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Francisco Goldman’s "The Inner Circuit"

A Mexico City Chronicle

by CHARLES R. LARSON

By coincidence, the day I finished reading Francisco Goldman’s The Interior Circuit, I read a front-page article in The Washington Post entitled “An Egalitarian Kidnapping Epidemic,” describing the horrific increase in kidnappings in Mexico last year. The feature article begins with an account of a woman named Adrian Carrillo, a shop owner, who has been kidnapped twice during the past two years. The article further gives the Human Rights Council’s figure for the number of people kidnapped in the country in 2013 as 27,740, though the government’s figure is 1698. What’s here related to Goldman’s major book? It’s the answer to that question that is so disturbing, because Goldman concludes that the recent spurt in kidnappings in the Distrito Federal (i.e., Mexico City) are directly the result of orchestration by the Institutional Revolutionary Party (the PRI), which returned to power in 2012.

The Interior Circuit does not begin with such grisly happenings. Rather, Goldman (who is Guatemalan by heritage but born and educated in the United States), begins his memoir much more personally with a brief account of his wife’s, Aura’s freak accident which lead to her death five years earlier, and his sense that he can finally begin to move on, though the grieving is still there. Goldman’s a sometime novelist, whose works include The Ordinary Seaman, an unforgettable novel about illegal immigrants in the United States, published in 1997. But he’s also a talented journalist, typically writing about Latin American politics; and he’s a memoirist, whose passionate account of his wife’s death, Say Her Name, appeared in 2011. In short, a writer of extraordinary talents as well as a gifted conversationalist as I can attest, based on my singular meeting with him a dozen years ago.

The opening of the current memoir begins with what I would call a love affair with Mexico City, where Goldman typically spends part of each year. He tells us that he’s now “been mourning Aura longer than [he] knew her,” and then he segues into a fascinating description of Mexico City’s maddening street system, especially intimidating because he wants to take driving lessons so he can feel comfortable about driving a car in the city, but both the traffic and the streets (as every visitor knows) are intimidating.  He describes the city as a labyrinth.  The Guía Roji (the city map booklet) shows “220 pages of zone-by-zone maps; at its front 178 additional pages of indexes list some 99,100 streets, and 6,400 colonias, or neighborhoods.” If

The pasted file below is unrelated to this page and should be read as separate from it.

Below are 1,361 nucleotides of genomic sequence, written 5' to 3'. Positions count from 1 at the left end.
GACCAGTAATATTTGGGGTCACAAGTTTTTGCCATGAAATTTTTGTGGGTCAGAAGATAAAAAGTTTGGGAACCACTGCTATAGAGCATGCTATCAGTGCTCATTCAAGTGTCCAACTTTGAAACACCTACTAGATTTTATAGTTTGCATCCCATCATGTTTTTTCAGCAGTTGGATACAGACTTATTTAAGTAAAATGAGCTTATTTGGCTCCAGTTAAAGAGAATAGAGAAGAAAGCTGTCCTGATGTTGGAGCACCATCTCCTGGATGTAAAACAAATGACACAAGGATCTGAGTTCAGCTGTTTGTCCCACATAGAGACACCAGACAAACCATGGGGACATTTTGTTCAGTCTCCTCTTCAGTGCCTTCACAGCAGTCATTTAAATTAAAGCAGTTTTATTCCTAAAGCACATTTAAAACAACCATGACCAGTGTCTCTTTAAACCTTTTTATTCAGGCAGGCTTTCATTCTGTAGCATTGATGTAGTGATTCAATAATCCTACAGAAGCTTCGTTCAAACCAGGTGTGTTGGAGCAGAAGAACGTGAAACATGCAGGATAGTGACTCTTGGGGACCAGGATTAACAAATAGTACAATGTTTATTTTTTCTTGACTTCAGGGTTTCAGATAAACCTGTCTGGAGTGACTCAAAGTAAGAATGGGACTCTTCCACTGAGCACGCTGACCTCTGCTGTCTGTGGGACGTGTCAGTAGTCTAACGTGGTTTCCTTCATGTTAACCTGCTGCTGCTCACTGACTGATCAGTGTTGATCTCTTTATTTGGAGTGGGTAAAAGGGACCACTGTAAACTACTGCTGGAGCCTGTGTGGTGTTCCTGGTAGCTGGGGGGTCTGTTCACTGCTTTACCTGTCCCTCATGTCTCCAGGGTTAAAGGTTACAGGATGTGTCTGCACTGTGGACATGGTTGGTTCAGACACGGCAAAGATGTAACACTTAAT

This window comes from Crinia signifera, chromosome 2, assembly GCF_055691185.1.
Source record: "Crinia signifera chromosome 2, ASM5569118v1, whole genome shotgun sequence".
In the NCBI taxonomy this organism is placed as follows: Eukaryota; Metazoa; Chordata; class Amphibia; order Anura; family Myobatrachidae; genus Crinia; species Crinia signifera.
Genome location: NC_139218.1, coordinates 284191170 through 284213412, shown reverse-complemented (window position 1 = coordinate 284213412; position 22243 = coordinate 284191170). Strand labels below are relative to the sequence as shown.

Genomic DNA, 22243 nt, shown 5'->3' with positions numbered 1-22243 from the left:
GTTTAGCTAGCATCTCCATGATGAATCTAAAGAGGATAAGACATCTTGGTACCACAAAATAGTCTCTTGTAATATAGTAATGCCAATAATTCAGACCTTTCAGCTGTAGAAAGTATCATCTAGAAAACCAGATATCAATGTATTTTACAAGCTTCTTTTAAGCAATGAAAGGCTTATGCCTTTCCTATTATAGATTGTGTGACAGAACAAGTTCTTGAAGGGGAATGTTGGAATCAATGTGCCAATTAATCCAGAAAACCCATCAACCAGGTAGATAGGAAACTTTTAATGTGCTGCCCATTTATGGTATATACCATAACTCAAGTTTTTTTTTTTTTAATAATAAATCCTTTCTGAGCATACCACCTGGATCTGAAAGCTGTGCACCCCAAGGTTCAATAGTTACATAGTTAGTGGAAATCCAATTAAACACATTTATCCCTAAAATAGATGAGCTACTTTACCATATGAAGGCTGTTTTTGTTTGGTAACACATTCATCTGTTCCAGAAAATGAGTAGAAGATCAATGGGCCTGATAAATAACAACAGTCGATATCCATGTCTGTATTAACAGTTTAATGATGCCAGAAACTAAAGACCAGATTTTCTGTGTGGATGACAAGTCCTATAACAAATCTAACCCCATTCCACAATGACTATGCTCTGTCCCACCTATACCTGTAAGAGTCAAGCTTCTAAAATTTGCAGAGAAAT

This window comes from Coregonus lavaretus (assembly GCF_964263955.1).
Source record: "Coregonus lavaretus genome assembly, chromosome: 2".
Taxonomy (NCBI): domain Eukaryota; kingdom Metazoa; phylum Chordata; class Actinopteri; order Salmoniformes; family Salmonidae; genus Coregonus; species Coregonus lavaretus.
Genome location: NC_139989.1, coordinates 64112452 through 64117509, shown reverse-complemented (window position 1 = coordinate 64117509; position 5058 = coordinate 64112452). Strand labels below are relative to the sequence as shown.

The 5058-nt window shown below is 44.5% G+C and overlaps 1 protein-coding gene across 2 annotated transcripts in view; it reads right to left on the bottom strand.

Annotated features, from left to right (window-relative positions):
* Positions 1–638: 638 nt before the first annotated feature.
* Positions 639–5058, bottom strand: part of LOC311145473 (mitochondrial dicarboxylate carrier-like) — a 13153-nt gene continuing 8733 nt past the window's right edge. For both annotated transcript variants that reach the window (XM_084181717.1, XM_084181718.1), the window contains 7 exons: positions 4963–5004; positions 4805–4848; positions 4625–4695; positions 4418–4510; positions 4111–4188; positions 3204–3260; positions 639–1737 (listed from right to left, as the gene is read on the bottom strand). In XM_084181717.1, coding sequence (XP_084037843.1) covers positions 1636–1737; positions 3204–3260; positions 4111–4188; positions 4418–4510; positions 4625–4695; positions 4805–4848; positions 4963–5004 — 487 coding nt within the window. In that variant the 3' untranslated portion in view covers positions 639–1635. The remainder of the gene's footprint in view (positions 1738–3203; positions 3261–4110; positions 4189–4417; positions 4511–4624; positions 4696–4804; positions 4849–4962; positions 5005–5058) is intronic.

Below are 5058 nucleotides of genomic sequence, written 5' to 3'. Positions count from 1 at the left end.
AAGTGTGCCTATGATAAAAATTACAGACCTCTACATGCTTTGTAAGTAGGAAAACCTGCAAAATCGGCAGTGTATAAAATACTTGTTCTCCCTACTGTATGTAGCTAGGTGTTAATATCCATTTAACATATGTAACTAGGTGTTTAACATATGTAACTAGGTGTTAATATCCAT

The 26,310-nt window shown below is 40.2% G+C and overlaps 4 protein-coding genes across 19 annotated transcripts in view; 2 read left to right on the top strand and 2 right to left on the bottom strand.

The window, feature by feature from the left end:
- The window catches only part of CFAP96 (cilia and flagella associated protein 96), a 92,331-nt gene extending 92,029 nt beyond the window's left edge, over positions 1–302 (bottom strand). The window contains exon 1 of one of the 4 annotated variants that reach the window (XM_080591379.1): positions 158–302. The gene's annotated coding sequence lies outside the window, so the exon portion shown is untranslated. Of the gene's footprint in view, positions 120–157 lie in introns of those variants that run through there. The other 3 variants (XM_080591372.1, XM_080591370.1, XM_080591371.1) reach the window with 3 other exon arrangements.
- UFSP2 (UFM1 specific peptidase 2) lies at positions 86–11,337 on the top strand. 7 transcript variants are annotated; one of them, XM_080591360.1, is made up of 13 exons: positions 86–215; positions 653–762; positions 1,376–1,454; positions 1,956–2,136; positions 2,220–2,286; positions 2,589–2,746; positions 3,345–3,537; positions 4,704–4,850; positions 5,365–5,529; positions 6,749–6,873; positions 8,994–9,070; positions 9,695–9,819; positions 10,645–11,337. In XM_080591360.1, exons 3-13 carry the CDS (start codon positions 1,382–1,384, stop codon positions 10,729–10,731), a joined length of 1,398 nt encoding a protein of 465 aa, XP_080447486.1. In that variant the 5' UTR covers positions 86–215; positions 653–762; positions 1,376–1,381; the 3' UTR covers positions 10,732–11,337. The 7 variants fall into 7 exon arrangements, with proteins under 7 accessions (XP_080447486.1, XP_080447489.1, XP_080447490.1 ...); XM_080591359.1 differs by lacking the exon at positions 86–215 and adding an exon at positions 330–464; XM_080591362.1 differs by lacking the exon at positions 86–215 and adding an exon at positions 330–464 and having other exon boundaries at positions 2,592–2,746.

Interior-Circuit-243x366that isn’t enough, some of the street names appear multiple times. Thus, one map quadrant “reveals 82 different Mexico City streets named Abasolo,” 259 named Morelos, and so on.  You get the picture.  It is so easy to get lost.  Still, Goldman begins his driving lessons.

Goldman makes hash of the country’s politics when he moves on to another kind of traffic: drugs.  “The horrific violence of Mexico’s narco was is, of course, intimately tied to the political corruption that is the PRI’s seemingly ineradicable institutional legacy.  To fight endemic lawlessness, Mexico needs leaders committed to lawfulness.  Now Mexico has a
president [Peña Nieto] who has defended murder and rape as legitimate uses of force.” Goldman talks about the student protests in 2012 and about the DF’s traditional exemption from the worst brutality—including kidnappings—of the drug trade.  But, with seventy percent, as he estimates, of the economy tried up with narco trade, Mexico City finally became as violent as the rest of the country.

When he moves on to kidnappings, Goldman reveals that he, also, has been kidnapped—once—and faced any number of close encounters with death (several of them quite violent) in Mexico, thirteen close calls in fact.  One might ask why he has remained in Mexico.  A simple answer is that he loves the city, in spite of its risk; another is that as a journalist he has written about narco traffic and government malfeasance numerous times, not only in Mexico. Here’s a statistic that I found particularly scary: “Throughout the DF, all the places where drugs are sold and distributed are protected and controlled by police who guarantee their dealers’ impunity.”

What with drug cartels fighting one another, corrupt policemen, judges, and politicians, it’s an overwhelmingly negative picture.  Obviously, Goldman is depressed about the city’s future, particularly because of the celebrated mass kidnapping of twelve young men and women in 2012.  For at least a year, it looked as if the event was going to be ignored by officials, covered up.  But, then, finally, when the bodies were located and identified, Goldman felt a ray of hope, but nothing more than that.  And, worse—and this dovetails with the article in The Washington Post—he concludes that the totally random killings of people in Mexico and the kidnappings are “just for fun,” because if you kill, maim, and kidnap for no reason at all, you have effectively frightened the hell out of everyone.  You control them.

I can think of a half a dozen meanings of Goldman’s title, but I’ll leave them for you to discover when you read his book.  Do read the book.

Francisco Goldman: Interior Circuit: A Mexico City Chronicle

Grove Press, 352 pp., $26

Charles R. Larson is Emeritus Professor of Literature at American University in Washington, D.C.  Email: clarson@american.edu.